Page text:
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Fighting fire with corn

July 5, 2012
By Dennis Timmerman , Marshall Independent

Senior Project Development Director, AURI

Who wouldn't like a product that could put out fires faster? What if that product is also biodegradable and doesn't harm the environment or wildlife? Even better, what if it was also made out of a renewable resource? It may sound too good to be true, but a new product, called TetraKO, does just that.

EarthClean Corporation, founded by veteran Minnesota entrepreneur Doug Ruth, launched TetraKO this year. TetraKO is a powdered concentrate composed of cornstarch and proprietary thickening agents, said Doug Root, AURI analytical chemist, who has worked with the company on bench tests. is mixed directly into fire truck water tanks, where it turns water into a gel the consistency of hand sanitizer. The gel converts to a free-flowing liquid when it's pumped under pressure through standard firefighting equipment.

After TetraKO leaves the fire hose nozzle, it reverts to a gel, which "sticks and stays" to walls, ceilings, roofs and other surfaces, providing a thick blanket of fire protection that doesn't run off like water or foam. When heated by flames, TetraKO releases a cooling steam, which helps smother the fire and dramatically cuts the risk of rekindling.

On wildland fires, TetraKO clings to bushes, trees, and grasses for hours without falling to the ground, creating a fire barrier that can be applied from the air, trucks, or backpack sprayers.

TetraKO "could revolutionize fire department operation," said Nyle Zikmund, chief of the 60-member Spring Lake Park-Blaine-Mounds View Fire Department, which has been field testing TetraKO for more than a year.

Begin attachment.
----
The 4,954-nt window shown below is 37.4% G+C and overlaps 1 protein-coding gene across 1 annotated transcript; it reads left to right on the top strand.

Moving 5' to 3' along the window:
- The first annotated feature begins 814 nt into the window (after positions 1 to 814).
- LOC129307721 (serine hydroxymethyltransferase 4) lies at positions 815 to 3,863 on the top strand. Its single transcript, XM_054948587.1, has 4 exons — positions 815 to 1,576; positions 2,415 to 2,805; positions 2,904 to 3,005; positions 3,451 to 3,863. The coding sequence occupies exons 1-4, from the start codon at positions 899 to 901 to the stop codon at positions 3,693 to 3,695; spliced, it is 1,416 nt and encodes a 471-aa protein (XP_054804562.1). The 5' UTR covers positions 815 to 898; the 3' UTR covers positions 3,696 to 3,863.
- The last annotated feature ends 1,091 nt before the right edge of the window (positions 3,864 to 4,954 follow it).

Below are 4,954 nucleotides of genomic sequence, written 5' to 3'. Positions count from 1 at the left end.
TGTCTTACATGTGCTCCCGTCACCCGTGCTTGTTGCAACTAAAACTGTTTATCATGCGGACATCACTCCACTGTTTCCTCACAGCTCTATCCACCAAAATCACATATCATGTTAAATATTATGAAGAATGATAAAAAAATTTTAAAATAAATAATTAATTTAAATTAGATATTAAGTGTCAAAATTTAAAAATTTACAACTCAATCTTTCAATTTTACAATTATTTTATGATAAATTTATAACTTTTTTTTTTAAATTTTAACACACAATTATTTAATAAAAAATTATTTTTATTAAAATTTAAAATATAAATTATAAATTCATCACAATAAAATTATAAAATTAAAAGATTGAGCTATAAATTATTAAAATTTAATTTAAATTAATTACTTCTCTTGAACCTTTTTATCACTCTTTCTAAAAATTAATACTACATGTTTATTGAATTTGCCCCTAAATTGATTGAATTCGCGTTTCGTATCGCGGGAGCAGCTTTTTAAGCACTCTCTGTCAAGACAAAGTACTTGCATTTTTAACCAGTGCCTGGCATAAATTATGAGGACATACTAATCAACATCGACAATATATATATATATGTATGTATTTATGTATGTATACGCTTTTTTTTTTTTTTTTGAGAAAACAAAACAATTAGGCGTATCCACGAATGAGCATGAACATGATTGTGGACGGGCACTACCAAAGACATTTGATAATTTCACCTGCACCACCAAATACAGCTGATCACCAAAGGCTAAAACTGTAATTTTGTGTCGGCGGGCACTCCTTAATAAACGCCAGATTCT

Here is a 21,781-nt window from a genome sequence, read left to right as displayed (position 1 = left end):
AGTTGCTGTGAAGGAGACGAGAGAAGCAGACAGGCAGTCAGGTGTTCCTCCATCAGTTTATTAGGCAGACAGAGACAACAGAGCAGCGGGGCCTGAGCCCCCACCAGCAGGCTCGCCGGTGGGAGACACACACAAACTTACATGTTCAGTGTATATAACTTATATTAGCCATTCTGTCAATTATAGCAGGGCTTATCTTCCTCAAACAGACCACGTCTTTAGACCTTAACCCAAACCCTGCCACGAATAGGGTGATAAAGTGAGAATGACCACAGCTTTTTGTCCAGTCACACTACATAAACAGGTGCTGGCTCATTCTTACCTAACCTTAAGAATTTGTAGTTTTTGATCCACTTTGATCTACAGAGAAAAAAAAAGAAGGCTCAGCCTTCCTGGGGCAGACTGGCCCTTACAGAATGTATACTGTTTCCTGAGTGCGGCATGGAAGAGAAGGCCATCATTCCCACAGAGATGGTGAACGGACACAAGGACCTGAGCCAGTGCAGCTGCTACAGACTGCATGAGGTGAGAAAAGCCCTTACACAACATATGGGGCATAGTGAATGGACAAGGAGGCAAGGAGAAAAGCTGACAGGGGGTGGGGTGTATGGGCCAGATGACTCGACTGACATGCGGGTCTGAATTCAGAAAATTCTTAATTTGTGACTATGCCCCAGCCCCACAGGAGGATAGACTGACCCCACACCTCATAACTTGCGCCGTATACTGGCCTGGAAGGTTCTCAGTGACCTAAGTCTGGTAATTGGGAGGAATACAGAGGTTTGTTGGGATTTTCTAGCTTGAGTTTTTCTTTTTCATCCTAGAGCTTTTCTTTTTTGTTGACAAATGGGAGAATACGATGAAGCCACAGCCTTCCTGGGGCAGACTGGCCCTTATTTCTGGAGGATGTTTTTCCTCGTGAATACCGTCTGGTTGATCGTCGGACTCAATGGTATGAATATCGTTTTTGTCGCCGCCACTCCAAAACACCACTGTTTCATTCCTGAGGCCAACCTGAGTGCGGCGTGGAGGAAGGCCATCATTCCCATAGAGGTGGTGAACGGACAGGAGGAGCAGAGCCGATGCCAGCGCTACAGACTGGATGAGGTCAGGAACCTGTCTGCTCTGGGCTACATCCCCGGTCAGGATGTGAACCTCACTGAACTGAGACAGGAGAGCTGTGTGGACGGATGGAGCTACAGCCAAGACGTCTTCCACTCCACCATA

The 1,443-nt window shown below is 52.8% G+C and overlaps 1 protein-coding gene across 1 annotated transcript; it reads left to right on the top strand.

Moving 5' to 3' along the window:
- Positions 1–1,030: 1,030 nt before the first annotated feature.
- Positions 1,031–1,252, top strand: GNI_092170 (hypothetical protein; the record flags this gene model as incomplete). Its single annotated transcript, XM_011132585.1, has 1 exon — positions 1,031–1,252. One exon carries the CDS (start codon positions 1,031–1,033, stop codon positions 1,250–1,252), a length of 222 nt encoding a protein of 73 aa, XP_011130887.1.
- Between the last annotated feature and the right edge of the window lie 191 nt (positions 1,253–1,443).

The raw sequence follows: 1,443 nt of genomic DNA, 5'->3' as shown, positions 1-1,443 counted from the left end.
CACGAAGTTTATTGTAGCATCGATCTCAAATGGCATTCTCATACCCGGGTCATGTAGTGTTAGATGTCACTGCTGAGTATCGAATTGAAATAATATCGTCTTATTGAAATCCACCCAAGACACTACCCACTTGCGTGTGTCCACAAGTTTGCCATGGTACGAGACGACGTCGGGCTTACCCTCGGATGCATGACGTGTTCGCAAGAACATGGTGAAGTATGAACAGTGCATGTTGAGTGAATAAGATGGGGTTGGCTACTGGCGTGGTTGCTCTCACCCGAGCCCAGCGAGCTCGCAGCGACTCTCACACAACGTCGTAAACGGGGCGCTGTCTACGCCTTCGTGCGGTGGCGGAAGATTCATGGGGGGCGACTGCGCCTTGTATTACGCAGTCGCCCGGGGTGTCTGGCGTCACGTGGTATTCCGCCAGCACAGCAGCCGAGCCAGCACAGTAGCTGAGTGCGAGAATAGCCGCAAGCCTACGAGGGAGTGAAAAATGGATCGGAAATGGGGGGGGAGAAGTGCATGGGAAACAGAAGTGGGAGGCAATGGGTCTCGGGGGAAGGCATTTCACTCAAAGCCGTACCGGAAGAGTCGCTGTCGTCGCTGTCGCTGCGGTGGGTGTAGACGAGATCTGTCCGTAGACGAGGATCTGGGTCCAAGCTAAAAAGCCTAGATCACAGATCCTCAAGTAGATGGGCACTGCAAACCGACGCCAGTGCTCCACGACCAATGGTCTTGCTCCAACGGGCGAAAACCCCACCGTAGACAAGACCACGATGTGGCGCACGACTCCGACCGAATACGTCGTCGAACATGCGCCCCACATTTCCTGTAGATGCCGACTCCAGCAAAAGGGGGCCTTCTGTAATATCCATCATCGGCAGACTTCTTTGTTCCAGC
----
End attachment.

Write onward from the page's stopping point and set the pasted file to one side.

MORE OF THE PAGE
Firefighter safety is the No. 1 benefit, said Chief Zikmund, who also serves on the board of the International Association of Fire Chiefs (IAFC). Independent tests performed by EFI Global, an engineering and fire investigation service, found that TetraKO was 91 percent more effective in knocking out structure fires than water alone and 86 percent more efficient than foam. This improved knockdown power lets firefighters attack the fire defensively, from a much safer position outside of the building.

TetraKO doesn't use toxic chemicals and won't corrode equipment. It's been independently certified as non-toxic to plants, fish and mammals. The technology has been independently tested to the EPA Office of Prevention, Pesticides and Toxic Substances (OPPTS) standard and verified to be as "ready biodegradable," EPA's top rating. In fact, it's the first fire suppression tool to receive the Environmental Protection Agency's Design for the Environment (DfE) certification, which recognizes environmentally safe chemical products.

The Agricultural Utilization Research Institute (AURI) is currently working to help EarthClean develop TetraKO as a Class A fire retardant and obtain USDA Forest Service certification, which will allow TetraKO to be used on federal wildland fires. The next phase is for AURI and EarthClean, with the help of the Minnesota Corn Research & Promotion Council and Minnesota Soybean Research and Promotion Council, to develop and certify a Class B or Class A and B fire retardant.

"I see this technology as a way to change how the world fights fires," said EarthClean founder Doug Ruth.

To see TetraKO in action, go to: tetrako.com/index.php/videophotos/

 
 

 

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